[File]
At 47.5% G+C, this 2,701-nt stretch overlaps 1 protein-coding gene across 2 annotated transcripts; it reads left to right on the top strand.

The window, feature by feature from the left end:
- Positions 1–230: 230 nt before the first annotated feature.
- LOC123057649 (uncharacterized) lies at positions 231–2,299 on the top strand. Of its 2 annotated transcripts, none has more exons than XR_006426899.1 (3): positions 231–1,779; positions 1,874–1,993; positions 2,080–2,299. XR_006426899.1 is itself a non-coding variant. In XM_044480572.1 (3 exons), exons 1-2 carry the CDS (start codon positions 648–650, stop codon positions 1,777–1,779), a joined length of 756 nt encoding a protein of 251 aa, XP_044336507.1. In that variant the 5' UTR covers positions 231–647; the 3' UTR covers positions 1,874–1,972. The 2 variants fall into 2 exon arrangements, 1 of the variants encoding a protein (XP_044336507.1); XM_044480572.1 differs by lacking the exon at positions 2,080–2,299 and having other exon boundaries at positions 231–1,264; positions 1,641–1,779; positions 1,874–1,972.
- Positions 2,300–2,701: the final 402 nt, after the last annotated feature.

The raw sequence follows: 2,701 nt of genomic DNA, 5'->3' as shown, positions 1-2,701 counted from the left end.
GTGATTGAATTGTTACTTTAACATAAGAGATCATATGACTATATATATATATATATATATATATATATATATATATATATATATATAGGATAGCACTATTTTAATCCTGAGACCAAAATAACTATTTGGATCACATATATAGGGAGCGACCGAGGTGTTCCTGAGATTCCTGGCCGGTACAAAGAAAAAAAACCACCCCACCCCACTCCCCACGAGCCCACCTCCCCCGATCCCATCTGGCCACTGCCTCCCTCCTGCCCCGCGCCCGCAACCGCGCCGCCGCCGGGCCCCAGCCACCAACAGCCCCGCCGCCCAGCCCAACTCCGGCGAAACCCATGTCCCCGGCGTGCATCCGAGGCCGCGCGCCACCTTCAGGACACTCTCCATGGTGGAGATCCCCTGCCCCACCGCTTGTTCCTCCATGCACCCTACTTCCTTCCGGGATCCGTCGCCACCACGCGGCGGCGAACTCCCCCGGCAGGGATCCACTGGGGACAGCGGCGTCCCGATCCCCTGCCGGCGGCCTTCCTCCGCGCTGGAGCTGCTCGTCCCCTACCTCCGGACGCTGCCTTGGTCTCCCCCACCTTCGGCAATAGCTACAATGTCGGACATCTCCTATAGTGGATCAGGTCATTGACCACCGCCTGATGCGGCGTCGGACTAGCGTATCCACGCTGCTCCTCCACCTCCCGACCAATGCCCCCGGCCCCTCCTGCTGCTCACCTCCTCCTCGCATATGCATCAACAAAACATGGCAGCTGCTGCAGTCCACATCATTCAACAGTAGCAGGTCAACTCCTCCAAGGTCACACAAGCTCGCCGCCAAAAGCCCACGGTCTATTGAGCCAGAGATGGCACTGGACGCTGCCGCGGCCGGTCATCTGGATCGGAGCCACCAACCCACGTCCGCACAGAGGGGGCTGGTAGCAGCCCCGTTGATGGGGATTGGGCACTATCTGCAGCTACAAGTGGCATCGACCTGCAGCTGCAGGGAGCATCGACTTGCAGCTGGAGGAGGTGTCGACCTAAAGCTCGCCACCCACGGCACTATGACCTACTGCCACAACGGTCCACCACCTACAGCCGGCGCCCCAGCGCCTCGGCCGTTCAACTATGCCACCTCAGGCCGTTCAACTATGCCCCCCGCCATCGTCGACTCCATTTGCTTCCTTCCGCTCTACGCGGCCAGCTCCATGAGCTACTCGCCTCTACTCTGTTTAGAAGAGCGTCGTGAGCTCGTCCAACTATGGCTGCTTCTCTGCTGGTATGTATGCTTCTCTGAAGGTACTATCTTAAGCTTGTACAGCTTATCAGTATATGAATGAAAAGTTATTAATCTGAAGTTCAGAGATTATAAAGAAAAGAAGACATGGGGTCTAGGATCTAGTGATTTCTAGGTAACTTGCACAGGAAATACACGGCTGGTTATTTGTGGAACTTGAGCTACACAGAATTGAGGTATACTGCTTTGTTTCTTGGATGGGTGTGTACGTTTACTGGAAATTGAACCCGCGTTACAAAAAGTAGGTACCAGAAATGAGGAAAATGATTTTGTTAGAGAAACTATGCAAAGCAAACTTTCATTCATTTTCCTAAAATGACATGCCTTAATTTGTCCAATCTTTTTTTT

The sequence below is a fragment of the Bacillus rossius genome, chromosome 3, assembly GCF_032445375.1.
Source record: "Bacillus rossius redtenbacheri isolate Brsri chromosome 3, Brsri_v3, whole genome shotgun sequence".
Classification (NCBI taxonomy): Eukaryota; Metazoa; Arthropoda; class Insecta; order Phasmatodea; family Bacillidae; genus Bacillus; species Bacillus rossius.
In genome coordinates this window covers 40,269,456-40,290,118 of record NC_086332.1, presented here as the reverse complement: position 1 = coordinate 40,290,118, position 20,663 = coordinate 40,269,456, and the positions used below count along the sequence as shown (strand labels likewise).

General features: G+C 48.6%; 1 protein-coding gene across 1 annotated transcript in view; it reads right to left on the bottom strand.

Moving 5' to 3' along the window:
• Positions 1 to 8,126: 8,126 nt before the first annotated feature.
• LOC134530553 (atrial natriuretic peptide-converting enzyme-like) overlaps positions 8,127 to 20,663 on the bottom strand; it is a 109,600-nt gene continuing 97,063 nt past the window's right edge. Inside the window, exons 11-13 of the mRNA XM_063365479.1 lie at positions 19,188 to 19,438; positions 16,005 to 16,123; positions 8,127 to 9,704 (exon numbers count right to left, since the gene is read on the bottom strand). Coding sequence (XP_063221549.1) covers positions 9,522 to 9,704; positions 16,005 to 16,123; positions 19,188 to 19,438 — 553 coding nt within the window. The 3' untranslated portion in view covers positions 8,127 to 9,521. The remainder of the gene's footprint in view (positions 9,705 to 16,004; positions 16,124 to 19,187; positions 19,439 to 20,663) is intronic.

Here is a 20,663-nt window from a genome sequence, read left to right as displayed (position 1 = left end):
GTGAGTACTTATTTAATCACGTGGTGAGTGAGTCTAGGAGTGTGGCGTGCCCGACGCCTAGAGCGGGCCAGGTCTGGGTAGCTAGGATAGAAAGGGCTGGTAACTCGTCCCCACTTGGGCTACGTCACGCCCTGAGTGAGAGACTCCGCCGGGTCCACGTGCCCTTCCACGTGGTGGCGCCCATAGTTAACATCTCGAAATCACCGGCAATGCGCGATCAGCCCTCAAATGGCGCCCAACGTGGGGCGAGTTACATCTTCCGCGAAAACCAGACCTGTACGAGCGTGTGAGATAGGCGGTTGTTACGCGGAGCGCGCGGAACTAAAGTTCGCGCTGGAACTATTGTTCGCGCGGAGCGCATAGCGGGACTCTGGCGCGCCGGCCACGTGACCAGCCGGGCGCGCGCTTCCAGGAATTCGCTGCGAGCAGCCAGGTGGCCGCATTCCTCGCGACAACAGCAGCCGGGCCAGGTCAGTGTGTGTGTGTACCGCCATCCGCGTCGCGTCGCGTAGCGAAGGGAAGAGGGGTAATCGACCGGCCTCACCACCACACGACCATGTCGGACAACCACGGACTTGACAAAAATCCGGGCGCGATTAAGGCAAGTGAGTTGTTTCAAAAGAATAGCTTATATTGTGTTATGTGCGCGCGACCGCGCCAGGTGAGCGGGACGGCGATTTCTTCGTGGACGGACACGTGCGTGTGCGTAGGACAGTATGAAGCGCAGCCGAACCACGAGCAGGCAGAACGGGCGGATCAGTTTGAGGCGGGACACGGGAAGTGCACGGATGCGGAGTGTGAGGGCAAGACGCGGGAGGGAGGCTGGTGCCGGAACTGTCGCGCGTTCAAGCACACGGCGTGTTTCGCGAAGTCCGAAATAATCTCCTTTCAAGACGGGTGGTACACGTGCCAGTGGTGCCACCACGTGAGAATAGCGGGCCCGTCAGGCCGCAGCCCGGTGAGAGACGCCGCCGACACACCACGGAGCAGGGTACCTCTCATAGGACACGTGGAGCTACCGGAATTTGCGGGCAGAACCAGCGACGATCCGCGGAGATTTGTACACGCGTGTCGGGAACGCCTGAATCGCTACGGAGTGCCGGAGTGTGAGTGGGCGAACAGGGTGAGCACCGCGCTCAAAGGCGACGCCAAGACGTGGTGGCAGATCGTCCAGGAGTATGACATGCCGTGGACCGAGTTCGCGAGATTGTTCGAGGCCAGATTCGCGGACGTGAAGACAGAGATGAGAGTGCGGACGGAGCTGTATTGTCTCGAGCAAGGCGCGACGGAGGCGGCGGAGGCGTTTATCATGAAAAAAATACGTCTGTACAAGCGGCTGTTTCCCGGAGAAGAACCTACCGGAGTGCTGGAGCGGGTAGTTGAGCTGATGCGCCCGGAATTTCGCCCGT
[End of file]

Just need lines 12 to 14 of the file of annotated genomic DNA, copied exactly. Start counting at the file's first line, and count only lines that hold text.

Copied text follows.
General features: G+C 48.6%; 1 protein-coding gene across 1 annotated transcript in view; it reads right to left on the bottom strand.

Moving 5' to 3' along the window:
• Positions 1 to 8,126: 8,126 nt before the first annotated feature.